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Old 08-19-2009, 09:03 PM   #8
Sovius
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The Hesiodic Myth of Macedonian and Greek Ethnogenesis

From Carlos Parada’s website:

http://homepage.mac.com/cparada/GML/Deucalion1.html

Notions typically regarded as dating back to the 8th Century BC:
Pandora 2 consorted with Zeus and gave birth to Latinus 3, after whom the Latins were called, and to Graecus, after whom those who followed Hellenic customs were called Greeks.
Thyia 1 consorted with Zeus and gave birth to Magnes 1, after whom the district of Magnesia was called, and to Macedon, after whom Macedonia was called.

Hesiod regarded all four peoples as sharing a common descent. The Macedonians were thought of sibling peoples to the Magnesians and more distantly related to the Latins (Ladinci/ledyani) and Greeks (Graikoi). Magnes were essentially eastern Thessalians in a geographic sense.
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Homer

According to the tale of the Odyssey, the Pelasgians inhabited the regions between Crete and Thessaly, bordering the Thracians to the north. Around this time, populations who came to be regarded as Hellenic or Hellenized, such as the Myrmidons, also inhabited the Thessalian plain. The Illiad extends the lands of the Pelasgians into what came to be referred to as Epirus far to the west of the Thessalian Plain, where these southern Illyrian peoples maintained Dodona (ch), which was a matriarchal temple before it adopted a new patriarchal belief system. Hellas was a region in southern Thessaly, as well, within the kingdom of Peleus, the banner under which Achilles the Skythian fought. Between this region and that which would become the heart of the Macedonian Empire was Mount Olympus.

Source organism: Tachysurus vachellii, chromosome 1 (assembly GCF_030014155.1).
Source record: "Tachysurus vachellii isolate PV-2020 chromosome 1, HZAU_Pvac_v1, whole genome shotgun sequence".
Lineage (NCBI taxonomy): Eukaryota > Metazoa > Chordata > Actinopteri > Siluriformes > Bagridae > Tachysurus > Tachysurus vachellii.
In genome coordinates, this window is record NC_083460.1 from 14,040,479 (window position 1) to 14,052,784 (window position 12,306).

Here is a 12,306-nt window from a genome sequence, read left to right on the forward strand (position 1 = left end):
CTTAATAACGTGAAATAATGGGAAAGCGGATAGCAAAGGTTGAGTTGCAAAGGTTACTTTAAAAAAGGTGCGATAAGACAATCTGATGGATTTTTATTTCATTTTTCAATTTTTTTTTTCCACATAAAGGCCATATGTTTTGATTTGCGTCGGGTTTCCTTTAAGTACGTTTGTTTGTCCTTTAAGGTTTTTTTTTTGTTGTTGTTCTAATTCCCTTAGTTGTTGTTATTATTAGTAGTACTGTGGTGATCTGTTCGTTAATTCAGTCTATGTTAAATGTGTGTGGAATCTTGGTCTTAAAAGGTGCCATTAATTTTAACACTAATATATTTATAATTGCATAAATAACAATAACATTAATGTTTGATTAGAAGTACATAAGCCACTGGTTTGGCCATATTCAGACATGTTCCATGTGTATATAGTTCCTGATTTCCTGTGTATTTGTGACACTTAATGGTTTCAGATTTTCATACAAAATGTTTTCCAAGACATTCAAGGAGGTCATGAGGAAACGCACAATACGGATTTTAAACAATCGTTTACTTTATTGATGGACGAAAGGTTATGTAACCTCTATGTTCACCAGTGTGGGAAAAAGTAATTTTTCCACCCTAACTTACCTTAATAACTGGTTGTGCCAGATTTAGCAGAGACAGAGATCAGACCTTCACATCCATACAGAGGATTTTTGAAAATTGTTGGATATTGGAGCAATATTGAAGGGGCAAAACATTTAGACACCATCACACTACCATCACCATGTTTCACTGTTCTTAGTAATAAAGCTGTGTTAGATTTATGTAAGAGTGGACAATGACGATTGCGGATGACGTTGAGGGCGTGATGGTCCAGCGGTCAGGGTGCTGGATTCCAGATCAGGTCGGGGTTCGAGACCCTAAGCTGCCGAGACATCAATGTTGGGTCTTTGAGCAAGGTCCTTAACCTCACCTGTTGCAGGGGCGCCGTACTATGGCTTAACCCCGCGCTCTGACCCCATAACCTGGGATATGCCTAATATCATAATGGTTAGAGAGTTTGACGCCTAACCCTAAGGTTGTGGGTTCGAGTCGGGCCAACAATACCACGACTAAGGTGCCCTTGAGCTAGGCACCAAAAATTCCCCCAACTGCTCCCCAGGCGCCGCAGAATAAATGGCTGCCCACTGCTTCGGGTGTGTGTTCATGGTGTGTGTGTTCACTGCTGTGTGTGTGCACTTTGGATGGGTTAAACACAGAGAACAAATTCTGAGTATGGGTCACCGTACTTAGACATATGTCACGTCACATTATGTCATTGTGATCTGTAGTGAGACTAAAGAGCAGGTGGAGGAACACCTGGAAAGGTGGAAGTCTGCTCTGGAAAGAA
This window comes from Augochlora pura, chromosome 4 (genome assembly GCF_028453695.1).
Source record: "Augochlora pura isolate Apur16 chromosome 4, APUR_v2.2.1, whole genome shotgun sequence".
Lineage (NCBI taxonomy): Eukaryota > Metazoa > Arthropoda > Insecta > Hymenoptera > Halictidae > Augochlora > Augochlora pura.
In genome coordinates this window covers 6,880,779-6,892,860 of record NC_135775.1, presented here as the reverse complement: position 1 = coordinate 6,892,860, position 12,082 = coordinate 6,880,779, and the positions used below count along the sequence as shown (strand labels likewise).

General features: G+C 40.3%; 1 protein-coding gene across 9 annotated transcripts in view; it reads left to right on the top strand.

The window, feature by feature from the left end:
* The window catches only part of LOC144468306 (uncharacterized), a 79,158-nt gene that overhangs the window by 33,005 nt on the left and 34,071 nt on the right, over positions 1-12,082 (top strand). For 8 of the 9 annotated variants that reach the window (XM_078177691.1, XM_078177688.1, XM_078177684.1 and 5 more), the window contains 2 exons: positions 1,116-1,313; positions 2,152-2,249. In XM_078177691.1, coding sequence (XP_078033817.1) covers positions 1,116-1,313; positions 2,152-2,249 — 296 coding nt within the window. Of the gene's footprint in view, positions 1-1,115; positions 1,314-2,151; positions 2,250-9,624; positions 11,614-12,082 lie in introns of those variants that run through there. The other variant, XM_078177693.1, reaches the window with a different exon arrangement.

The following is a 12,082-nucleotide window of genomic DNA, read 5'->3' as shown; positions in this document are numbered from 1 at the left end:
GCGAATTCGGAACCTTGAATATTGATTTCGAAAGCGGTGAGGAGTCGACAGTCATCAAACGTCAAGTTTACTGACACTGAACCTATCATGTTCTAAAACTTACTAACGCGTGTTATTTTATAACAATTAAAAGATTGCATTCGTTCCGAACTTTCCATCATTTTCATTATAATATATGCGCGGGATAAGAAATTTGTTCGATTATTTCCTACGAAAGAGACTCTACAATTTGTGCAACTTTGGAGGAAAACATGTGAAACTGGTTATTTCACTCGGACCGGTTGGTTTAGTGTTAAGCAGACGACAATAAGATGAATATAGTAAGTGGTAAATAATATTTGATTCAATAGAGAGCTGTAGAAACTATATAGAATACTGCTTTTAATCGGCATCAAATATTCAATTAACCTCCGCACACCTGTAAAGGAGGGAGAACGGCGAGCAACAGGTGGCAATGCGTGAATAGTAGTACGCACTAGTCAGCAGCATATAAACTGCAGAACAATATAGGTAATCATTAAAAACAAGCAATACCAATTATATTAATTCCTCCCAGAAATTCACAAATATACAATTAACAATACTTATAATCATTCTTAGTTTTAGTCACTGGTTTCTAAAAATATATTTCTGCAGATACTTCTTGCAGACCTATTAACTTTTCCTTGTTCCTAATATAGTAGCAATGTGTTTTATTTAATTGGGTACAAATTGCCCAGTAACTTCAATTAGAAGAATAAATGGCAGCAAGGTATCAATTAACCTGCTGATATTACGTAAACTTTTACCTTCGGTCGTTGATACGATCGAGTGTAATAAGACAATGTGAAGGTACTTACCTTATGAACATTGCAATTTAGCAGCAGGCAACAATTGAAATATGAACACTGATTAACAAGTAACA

According to the records of the historian Ephorus, Hesiod also wrote of the Pelasgians in Arcadia.

Pelasgians were also recorded as inhabiting the Troad, the Peloponnesus and other regions between the northwestern region of Asia Minor, Epirus and Crete to the South.

It’s important to remember that Rhea (Rhaetia) was considered the mother of Zeus and that Rhesus was regarded as a Thracian proper name in the Illyiad when contemplating the significance of Dodona to what colonial historians considered native populations and the reach of indigenous Southeastern European belief systems during the Ancient Period.

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Herodotus

Two passages have traditionally been used to demonstrate the relationship between the indigenous populations of Southern Illyria and the region’s colonial or culturally diverged populations. The P37.2 genetic marker provides greater clarity as to the specific nature of this relationship and its significance to modern populations throughout the peninsula. Even the Hellenes, as the term can be specifically applied in a tribal sense, were speakers of an Illyrian language at one point in time, according to this historian.


“What language however the Pelasgians used to speak I am not able with certainty to say. But one must pronounce judging by those that still remain of the Pelasgians who dwelt in the city of Creston above the Tyrsenians, and who were once neighbors of the race now called Dorian, dwelling then in the land which is now called Thessaliotis, and also by those that remain of the Pelasgians that who settled at Plakia and Skylakē in the region of the Hellespont, who before that had been settlers with the Athenians, and of the natives of the various other towns which are really Pelasgian, though they have lost the name. If one must pronounce judging by these, the Pelasgians used to speak a Barbarian language. If, therefore, all the Pelasgian race was such as these, then the Attic race, being Pelasgian, at the same time changed and became Hellenic, unlearnt also its language. For the people of Creston do not speak the same language with any of those who dwell about them, nor yet do the people of Plakia, but they speak the same language as each other. By this it is proved that they still keep unchanged the form of language which they brought with them when they migrated to these places.”